Rev. Moon’s influence on Capital Hill cannot be denied. He has become part of its establishment, largely through control of the Washington Times. And Moon also courts religious and political leaders through banquets, celebrations and conferences, which are well attended.

Groups like Scientology and the Unification Church also have funded efforts to “suppress media” and “influence legal judgements.”

Scientology has arguably turned litigation into something of a religious rite.

Time Magazine published the cover story, “Scientology: The Cult of Greed,” and was promptly sued for $400 million dollars. Even though Scientology lost, the litigation cost Time millions of dollars and took years to resolve. This produced a substantial chilling effect within the media, which served to suppress stories about the controversial church in the United States.

Likewise, Scientology has made a point of going after its critics personally. This has included defamation, libel and personal injury. The net result is that many that might expose the group don’t—due it seems largely to fear.

The Unification Church has frequently funded efforts to “influence legal judgements.” Notably an ongoing campaign through academic surrogates to discredit research about cults.

Some years ago the APA itself became involved through the filing of a “friend of the court brief.” That brief effectively would have helped the Unification Church in its defense regarding a personal injury lawsuit filed by a former member. However, the brief was later withdrawn.

Dr. Dick Anthony was the psychologist largely responsible for that effort. Anthony continues to work for groups called “cults” and is paid $3,500 per day for his efforts. One of his employers is Scientology, which also recommends him, through a front organization called the “reformed Cult Awareness Network.”

Defenders of “cults” such as Anthony are anxious to disprove the “theory of mind control.”

However, Zimbardo has acknowledged the existence of mind control. He stated, “Mind control is the process by which individual or collective freedom of choice and action is compromised by agents or agencies that modify or distort perception, motivation, affect, cognition and/or behavioral outcomes.”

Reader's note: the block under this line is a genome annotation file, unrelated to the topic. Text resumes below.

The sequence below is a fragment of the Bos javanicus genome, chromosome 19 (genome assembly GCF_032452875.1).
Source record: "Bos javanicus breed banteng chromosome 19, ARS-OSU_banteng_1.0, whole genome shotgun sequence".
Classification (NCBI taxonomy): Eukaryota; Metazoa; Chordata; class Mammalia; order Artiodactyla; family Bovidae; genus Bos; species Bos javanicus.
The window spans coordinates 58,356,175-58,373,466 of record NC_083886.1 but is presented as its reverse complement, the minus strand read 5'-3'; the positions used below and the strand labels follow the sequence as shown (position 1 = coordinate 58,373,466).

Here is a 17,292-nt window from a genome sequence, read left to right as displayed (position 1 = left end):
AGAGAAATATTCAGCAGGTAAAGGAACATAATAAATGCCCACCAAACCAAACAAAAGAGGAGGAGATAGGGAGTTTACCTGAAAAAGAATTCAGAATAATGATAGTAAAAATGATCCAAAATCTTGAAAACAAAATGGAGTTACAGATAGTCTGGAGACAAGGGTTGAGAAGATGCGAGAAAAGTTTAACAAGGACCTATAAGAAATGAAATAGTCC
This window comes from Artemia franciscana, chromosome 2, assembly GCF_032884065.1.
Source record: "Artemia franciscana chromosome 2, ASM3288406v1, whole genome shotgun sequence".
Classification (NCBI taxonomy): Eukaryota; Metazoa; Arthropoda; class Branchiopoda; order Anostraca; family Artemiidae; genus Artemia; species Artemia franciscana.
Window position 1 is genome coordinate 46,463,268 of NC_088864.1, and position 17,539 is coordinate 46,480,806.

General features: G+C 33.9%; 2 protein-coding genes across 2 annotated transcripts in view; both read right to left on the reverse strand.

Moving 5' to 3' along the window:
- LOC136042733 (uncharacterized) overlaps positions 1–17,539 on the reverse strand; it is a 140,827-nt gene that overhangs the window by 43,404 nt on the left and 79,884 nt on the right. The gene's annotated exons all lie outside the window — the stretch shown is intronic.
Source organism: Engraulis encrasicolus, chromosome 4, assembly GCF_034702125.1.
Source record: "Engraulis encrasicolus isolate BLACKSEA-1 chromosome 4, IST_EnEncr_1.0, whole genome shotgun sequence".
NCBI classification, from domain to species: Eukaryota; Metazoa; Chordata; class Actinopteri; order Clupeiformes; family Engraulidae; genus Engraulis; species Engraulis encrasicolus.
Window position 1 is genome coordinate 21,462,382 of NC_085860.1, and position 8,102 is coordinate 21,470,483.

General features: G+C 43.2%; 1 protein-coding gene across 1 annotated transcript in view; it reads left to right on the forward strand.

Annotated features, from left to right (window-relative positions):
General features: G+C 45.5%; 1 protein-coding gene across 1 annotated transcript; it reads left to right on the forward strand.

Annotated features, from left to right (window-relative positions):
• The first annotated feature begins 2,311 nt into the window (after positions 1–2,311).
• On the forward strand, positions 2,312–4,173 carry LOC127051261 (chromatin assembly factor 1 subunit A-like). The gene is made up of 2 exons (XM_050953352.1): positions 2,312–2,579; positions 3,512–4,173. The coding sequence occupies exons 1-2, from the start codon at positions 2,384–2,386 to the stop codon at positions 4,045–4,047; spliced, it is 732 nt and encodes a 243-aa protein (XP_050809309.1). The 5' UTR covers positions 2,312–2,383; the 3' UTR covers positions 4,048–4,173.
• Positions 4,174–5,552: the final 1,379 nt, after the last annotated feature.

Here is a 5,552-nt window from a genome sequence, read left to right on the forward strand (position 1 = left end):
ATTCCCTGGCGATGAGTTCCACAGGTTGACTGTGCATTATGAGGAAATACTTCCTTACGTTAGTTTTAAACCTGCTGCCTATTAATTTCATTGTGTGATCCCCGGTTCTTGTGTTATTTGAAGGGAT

But how does this ultimately affect the general public?

In a survey done in 1980 by Zimbardo of more than 1,000 high school students in the San Francisco Bay area 54% reported a cult had attempted to recruit them and 40% said they had experienced multiple attempts.

Certainly on college campuses groups like the “International Church of Christ” (ICC), which has often been called a “cult,” are very active. The ICC has been banned by many colleges and universities, due largely to its aggressive recruitment practices.

And cults are not restricted exclusively to large metropolitan areas or schools. They are increasingly active in small towns and rural areas. In some situations groups called “cults” eventually exercise considerable influence within the small communities they inhabit.

A recent example is the “Fellowship of Friends,” which has been called a “cult.” The group led by Robert Burton has a troubled history in Yuba County, a rural area in California. Likewise the group known as the “Twelve Tribes” has moved into small towns in upstate New York.

The parallels between cults and terrorist groups cannot be ignored.

A charismatic and totalitarian leader who supposedly speaks for God dominates many terrorist groups, not unlike destructive cults.

What is the difference ultimately then, between suicide at Jonestown and the suicide bombers of al-Qaeda?